Several methods exist to innovate or improve creativity, agility, project performance: design thinking, scrum, lean startup, etc. I don’t mean to explain those methods or reinvent them. Instead, I mean to say that the necessary innovation mindset only settles in when all sides of the ecosystem are at work together. It simply can’t be the entire responsibility of an Innovation Dept. or team or individual.
Marketing professionals often speak of Blue or Red Ocean. To sum up this concept, Red Ocean is a space where stakeholders have standard offerings and price is the only differentiator. In this space, bloody battles take place as only price decreases can undercut competition even though they impact revenues and sometimes image.
Blue Ocean is a space where stakeholders identify components that can help differentiate their offering. They compete on a different level than price and they can deliver their service at their price and meet needs. Many newcomers have applied this very principle only. They’re navigating the Blue Ocean! Airbnb is an example: the base offering is made of conventional hotel services but it is no longer comparable (i.e. hotel to hotel). What has changed is how to book a room, the choice range, the financial model, the user experience, refund claims, etc. Every aspect of the service has been reinvented with the customer as a focus point.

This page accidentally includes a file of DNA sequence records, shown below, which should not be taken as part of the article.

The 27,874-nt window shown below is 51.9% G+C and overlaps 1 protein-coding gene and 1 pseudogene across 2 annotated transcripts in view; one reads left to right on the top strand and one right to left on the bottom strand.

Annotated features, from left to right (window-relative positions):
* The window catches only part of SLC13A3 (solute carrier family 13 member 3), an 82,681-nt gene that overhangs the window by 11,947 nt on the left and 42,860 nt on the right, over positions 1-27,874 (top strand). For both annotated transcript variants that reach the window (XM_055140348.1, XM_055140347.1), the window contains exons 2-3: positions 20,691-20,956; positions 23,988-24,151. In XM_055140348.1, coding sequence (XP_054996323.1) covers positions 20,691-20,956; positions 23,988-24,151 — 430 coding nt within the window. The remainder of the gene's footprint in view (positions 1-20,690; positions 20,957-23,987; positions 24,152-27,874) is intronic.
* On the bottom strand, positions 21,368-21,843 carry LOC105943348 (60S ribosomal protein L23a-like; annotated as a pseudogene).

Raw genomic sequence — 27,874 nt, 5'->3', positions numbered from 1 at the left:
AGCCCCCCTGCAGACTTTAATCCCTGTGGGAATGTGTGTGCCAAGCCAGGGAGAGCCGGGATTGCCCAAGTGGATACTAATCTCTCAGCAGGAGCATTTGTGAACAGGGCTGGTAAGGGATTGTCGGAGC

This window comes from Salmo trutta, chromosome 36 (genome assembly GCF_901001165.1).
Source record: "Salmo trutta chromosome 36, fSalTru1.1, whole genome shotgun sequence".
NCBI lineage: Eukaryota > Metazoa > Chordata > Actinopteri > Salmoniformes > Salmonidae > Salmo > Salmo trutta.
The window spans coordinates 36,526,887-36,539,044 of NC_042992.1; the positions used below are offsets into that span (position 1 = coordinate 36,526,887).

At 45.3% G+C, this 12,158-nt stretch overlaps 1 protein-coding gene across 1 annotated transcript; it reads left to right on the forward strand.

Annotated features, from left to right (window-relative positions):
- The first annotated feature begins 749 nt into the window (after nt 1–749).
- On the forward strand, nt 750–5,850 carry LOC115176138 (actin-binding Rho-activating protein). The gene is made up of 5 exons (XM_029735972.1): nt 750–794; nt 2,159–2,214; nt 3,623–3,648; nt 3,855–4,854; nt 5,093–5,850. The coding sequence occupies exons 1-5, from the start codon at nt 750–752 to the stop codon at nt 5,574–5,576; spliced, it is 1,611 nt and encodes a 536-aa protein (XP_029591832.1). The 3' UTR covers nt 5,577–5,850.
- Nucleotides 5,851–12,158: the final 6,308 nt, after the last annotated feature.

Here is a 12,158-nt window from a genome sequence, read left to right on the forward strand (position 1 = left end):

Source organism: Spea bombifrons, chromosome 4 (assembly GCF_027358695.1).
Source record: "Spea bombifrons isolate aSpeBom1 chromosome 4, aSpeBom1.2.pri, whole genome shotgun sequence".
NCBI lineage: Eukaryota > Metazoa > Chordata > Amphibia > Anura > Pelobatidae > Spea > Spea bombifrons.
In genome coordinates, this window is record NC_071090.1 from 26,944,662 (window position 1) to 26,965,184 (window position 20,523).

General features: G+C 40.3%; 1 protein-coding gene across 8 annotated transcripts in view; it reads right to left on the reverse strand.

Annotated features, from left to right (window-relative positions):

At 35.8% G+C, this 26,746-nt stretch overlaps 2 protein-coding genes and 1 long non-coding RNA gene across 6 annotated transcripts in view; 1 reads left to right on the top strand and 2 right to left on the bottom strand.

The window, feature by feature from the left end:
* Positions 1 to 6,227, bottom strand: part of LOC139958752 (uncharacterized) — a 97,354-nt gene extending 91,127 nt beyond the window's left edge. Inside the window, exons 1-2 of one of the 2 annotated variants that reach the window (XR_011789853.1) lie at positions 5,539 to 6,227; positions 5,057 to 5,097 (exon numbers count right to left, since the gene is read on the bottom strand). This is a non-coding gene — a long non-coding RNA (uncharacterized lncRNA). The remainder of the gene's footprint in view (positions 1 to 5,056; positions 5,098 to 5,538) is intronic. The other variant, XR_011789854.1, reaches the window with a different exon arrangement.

Giants such as Amazon may indeed be criticized but refund claims are hanled within 1 hour. Of course, the conditions are strict but how can consumers wait 1 week from any other service providers now? Amazon set new standards.
It often is the case that innovation drives us back to old values. For instance, you may find it appropriate to make your own jams or to use washable baby diapers to “save the planet”; our elders didn’t wait for environmental reasons to do so!
To save your company, sometimes you need to go back in time and give your employees the role they once had before silos were formed and large industrial groups exploded. Every company started as a project or an adventure around a man, woman or small team who were creative, listening to customers, and ready to take risks to develop their offering. Culturally-speaking, employees were involved in value creation and model relevance. They were all in contact with customers.
As a company grows, it builds layers of management. Support functions on the top floor, i.e. farther away from customers when their role is to support all the layers that are delivering service to customers: R&D, Marketing, Quality Management, etc. What do they know of customer needs if they don’t have any contact with them?
Think of it: R&D replaced Innovation. To look for something is ok unless you don’t know why! Once again, in times when everything is virtually possible, use cases must remain the engine of research; and for a company, use cases are dictated by customers or employees whose experience is equally important.
The role of intrapreneurship in transformation
The impact of intrapreneurial projects is key and show a track record already on cultural change, skill development, employee engagement and retention, young talent acquisition, and the emergence of new growth levers.